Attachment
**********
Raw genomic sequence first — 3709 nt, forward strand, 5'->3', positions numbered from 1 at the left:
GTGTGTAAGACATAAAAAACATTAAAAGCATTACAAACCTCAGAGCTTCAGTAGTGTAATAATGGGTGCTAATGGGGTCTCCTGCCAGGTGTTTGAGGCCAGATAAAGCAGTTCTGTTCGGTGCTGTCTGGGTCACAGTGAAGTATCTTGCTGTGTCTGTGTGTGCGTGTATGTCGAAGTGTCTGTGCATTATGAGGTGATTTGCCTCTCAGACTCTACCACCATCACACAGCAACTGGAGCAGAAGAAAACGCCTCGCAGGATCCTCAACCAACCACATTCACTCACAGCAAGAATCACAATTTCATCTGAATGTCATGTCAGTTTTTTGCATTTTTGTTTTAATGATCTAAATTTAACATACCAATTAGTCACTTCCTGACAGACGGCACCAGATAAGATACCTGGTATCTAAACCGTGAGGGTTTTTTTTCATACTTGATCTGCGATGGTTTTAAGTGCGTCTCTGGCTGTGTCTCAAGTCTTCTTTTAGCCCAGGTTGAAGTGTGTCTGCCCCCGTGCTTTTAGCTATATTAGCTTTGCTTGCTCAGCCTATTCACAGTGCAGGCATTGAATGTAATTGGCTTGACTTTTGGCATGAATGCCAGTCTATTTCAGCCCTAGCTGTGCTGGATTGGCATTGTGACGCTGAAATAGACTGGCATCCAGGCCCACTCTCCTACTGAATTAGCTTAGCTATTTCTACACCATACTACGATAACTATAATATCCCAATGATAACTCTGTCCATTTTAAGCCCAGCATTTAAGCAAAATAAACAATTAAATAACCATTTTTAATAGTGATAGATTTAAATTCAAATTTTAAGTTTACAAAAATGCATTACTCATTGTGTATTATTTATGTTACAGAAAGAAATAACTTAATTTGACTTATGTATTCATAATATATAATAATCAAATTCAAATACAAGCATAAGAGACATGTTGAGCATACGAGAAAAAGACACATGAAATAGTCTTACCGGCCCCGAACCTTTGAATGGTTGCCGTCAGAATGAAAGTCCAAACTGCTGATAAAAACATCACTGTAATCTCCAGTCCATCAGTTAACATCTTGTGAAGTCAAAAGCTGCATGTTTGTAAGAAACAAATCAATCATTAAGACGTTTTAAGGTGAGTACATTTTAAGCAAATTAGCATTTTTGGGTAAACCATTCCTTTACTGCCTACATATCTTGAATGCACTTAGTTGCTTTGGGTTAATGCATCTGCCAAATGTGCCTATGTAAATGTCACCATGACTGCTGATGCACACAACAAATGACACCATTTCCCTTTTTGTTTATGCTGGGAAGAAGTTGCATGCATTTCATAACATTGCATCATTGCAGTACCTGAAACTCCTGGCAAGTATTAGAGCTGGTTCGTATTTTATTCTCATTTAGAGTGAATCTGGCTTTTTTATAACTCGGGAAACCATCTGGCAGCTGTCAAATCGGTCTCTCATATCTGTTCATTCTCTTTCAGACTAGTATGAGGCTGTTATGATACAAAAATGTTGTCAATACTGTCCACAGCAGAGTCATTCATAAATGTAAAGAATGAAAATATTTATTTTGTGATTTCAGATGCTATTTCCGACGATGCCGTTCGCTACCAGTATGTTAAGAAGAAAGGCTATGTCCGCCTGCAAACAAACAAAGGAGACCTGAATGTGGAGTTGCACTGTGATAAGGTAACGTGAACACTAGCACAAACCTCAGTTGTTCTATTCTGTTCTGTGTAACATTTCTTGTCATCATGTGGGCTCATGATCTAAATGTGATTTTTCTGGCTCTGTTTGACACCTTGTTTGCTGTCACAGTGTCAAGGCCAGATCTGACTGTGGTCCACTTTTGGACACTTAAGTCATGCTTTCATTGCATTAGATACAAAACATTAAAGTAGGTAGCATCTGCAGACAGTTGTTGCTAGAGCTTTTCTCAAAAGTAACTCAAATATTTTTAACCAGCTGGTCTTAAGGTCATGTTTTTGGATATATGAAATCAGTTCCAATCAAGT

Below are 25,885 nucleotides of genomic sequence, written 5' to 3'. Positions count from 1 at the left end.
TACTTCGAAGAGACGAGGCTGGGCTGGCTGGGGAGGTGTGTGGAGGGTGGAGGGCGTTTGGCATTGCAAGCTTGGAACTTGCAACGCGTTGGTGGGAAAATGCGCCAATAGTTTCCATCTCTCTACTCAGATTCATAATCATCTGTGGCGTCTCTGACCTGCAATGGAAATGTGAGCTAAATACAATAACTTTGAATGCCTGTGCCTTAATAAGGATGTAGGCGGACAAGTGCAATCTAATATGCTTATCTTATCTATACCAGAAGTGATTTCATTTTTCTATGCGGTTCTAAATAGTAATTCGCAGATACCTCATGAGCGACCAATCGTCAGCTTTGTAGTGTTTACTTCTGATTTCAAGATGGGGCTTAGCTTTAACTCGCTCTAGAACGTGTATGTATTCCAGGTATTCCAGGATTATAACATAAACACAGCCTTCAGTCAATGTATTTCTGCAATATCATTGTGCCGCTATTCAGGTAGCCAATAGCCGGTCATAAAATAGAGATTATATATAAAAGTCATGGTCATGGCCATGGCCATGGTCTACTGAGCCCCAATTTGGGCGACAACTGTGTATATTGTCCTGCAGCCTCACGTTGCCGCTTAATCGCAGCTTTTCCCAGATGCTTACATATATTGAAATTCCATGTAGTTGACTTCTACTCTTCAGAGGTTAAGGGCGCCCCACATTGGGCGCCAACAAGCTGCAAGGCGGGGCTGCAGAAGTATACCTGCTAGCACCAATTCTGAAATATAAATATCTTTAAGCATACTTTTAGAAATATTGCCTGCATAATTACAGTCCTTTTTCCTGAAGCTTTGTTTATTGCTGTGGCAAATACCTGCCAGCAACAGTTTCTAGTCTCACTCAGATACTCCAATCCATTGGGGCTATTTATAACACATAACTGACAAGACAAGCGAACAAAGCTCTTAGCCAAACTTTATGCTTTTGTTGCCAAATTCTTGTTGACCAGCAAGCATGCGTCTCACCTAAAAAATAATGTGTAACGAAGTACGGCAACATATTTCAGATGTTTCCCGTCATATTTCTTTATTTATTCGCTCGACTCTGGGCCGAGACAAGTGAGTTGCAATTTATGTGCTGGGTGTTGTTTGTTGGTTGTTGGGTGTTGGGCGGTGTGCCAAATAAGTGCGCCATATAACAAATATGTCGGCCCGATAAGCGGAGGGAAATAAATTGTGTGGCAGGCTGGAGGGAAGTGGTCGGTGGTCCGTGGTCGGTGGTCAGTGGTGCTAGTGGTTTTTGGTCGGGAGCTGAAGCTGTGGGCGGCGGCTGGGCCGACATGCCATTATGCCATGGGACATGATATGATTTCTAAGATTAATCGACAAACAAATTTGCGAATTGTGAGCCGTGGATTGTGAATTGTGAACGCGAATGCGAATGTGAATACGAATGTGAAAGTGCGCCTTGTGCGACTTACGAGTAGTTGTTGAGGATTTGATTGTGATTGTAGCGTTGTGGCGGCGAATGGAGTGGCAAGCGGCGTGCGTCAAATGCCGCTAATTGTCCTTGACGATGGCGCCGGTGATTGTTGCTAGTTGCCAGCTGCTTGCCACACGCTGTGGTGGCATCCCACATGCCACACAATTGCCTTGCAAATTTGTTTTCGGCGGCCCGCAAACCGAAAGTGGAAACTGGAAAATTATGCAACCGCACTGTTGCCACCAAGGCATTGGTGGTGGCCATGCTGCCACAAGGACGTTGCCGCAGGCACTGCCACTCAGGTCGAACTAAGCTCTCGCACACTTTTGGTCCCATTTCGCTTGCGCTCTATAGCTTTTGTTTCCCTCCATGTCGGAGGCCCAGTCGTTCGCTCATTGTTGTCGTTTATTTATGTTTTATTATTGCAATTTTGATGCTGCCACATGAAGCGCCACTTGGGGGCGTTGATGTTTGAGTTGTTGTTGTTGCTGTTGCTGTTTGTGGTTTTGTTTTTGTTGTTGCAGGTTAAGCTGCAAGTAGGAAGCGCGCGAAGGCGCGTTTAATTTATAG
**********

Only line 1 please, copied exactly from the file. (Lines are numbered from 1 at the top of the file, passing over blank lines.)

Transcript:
Raw genomic sequence first — 3709 nt, forward strand, 5'->3', positions numbered from 1 at the left: